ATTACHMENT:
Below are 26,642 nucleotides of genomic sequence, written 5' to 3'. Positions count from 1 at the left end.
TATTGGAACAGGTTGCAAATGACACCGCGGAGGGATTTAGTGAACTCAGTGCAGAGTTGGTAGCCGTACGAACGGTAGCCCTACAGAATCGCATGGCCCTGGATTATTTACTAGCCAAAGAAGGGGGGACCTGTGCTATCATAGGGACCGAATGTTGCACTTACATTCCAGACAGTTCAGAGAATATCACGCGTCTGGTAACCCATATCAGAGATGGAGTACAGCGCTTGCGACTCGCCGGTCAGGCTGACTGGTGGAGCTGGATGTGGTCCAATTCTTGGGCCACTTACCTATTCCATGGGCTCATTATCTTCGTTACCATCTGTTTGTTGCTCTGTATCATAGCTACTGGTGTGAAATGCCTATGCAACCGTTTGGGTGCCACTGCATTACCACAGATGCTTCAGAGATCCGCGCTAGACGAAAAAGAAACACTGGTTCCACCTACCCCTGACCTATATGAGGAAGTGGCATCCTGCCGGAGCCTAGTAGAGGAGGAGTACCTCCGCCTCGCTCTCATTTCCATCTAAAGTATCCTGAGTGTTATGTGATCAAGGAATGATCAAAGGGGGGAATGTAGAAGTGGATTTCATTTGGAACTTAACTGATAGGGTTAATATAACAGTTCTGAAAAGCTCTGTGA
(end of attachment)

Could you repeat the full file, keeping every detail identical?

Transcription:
Below are 26,642 nucleotides of genomic sequence, written 5' to 3'. Positions count from 1 at the left end.
TATTGGAACAGGTTGCAAATGACACCGCGGAGGGATTTAGTGAACTCAGTGCAGAGTTGGTAGCCGTACGAACGGTAGCCCTACAGAATCGCATGGCCCTGGATTATTTACTAGCCAAAGAAGGGGGGACCTGTGCTATCATAGGGACCGAATGTTGCACTTACATTCCAGACAGTTCAGAGAATATCACGCGTCTGGTAACCCATATCAGAGATGGAGTACAGCGCTTGCGACTCGCCGGTCAGGCTGACTGGTGGAGCTGGATGTGGTCCAATTCTTGGGCCACTTACCTATTCCATGGGCTCATTATCTTCGTTACCATCTGTTTGTTGCTCTGTATCATAGCTACTGGTGTGAAATGCCTATGCAACCGTTTGGGTGCCACTGCATTACCACAGATGCTTCAGAGATCCGCGCTAGACGAAAAAGAAACACTGGTTCCACCTACCCCTGACCTATATGAGGAAGTGGCATCCTGCCGGAGCCTAGTAGAGGAGGAGTACCTCCGCCTCGCTCTCATTTCCATCTAAAGTATCCTGAGTGTTATGTGATCAAGGAATGATCAAAGGGGGGAATGTAGAAGTGGATTTCATTTGGAACTTAACTGATAGGGTTAATATAACAGTTCTGAAAAGCTCTGTGA